How Do You Deal With A Wardrobe Malfunction?

January 11, 2013

There I was standing in front of the bathroom mirror with wet hair, a round brush in one hand and my hair dryer in the other. Click…I turned the dryer on and nothing happened. No worries. I bent down and pushed the reset button and confidently flipped the switch and, you guessed it, there was silence in place of the usual deafening whir of the hairdryer. “Okay,” I told myself, “There has to be an explanation.” I tried pushing the reset button on the outlet as well as the dryer and even plugged it into another outlet just in case the first one was bad. Mild panic was setting in but I remained hopeful. I tried again and again, but still nothing.

All I could think was: You’re going to stop working now! I have a very busy day planned starting with a quick trip to the post office to mail some client orders and then off for a day of shopping with a client. Why couldn’t you stop working tomorrow when I’ll be in my office all day. I’m sure you can imagine my dismay (that’s putting it mildly) when I realized I had no way of styling my hair. Not only that but my hair takes a very long time to dry and there was no way it would be dry enough to throw some hot rollers in it before I had to leave.

Years ago I would have stressed myself out, worried about what others would think and said things like, “Oh, great! Is this the way my day is going to go?” My hair has always, in my opinion, needed extra attention and, while, to most people, this might not seem like a catastrophic event, it brought back memories from, dare I say it, thirty-eight years ago!

It was my first day at Mount Holyoke College and I was meeting the other women in my dorm. I strolled into one woman’s room to introduce myself and we started talking about what we had to do the next day. I learned that we had a swimming test (do they even still do that?) and, here’s the tricky part, we had to go right from the pool to another orientation event. There was not time to do anything other than get dressed and go.

I looked at this poor woman with horror. What do you mean? I can’t dry my hair before we go? She looked at me like I was a crazy person and, I’m sure she thought that if everyone at Mount Holyoke was worrying about her hair, she had clearly chosen the wrong school. I have to add that she had beautiful curly hair that she could let air dry and it always looked great. I, on the other hand, had thick straight (with a slight bend) hair that laid there like a mop if I didn’t do something with it. (Just in case you’re wondering, despite our initial conversation, we are still friends nearly forty years later!)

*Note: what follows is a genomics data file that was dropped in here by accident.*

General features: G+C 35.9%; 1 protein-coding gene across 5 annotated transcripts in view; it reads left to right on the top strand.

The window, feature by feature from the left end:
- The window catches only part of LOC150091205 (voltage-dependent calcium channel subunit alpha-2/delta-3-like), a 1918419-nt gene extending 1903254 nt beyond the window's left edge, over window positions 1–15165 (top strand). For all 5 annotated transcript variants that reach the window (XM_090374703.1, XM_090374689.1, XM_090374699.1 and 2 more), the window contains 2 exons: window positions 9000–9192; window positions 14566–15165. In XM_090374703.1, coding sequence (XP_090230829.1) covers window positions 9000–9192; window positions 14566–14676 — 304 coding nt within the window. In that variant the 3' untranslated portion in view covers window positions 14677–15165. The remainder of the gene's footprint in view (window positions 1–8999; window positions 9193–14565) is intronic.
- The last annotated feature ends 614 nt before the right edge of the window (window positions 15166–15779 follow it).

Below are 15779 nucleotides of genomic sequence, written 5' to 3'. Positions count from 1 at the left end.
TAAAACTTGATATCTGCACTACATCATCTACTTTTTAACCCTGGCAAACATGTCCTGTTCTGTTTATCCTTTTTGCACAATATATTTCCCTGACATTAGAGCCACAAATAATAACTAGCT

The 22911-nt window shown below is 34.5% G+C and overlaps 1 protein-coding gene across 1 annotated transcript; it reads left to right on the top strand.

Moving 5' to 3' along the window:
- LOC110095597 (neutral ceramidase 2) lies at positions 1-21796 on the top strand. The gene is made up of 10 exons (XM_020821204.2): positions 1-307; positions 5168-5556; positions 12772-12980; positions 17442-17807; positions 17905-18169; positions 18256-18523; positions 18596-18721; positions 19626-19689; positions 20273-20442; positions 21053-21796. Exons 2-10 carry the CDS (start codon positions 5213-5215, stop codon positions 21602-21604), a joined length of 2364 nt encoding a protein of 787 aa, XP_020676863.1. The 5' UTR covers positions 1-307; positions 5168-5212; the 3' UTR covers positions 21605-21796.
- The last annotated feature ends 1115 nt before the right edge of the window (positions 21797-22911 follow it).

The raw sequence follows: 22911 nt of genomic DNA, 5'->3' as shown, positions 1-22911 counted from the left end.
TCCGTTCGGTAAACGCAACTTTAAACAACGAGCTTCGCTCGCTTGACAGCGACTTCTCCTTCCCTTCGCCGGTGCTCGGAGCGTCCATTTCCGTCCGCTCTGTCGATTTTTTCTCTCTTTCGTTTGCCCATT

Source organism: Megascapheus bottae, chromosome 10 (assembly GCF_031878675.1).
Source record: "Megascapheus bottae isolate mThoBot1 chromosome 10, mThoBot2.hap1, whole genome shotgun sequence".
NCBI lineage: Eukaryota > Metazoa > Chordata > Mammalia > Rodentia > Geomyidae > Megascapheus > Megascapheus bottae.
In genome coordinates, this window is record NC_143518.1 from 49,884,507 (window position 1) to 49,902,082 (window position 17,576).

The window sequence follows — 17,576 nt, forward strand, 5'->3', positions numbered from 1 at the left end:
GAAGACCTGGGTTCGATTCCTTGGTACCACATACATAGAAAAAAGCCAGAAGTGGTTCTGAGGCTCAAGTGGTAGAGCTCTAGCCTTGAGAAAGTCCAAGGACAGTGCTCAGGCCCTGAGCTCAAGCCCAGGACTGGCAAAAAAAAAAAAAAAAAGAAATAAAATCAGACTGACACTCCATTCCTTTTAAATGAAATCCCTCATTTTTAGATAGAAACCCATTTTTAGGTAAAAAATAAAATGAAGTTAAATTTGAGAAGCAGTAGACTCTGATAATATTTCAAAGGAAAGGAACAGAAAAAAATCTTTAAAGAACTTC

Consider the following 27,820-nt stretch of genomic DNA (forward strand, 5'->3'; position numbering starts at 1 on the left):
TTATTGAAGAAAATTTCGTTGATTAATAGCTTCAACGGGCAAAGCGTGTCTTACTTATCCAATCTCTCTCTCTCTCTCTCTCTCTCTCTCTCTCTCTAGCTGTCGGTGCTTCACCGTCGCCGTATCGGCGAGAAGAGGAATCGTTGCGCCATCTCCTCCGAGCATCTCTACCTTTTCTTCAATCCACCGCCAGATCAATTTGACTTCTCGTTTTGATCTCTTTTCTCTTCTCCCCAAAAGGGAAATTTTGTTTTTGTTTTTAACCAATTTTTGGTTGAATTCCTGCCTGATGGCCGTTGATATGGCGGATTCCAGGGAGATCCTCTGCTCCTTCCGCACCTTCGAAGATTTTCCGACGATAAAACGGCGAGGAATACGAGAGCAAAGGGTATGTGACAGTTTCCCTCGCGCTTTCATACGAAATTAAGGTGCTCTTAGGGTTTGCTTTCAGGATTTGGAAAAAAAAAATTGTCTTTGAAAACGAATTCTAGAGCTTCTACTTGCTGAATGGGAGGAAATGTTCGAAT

I spent the next 24 hours worrying about my hair. Everything must have worked out all right or perhaps it was traumatic enough that I pushed the experience from my memory, but I honestly do not remember what happened. I do know that I survived and that worrying did absolutely nothing to help the situation.

Did I deal with the experience differently this time? Oh, yes! I spent a few minutes reviewing my options and looking to see what other handy hair styling tools I had around the house—it turned out none worth mentioning. And, no, cancelling was not an option since my client had traveled 4,500 miles to shop with me and how would I explain that…oh, gee, my hair looks messy so I can’t make it? I don’t think so!

Instead, I decided to channel my “exquisite” energy (that’s the word I use when creating an outfit or deciding what clothes to buy). One of the things I talk with women about all the time is that others pick up on your energy. Yes, how you look makes a difference and you want to feel great about how you present yourself, but if your energy doesn’t match the look you’ve created, others will feel that and pick up on your mismatched energy. I did not want to walk around all day feeling disgruntled or embarrassed about how I looked and pass that energy on to others.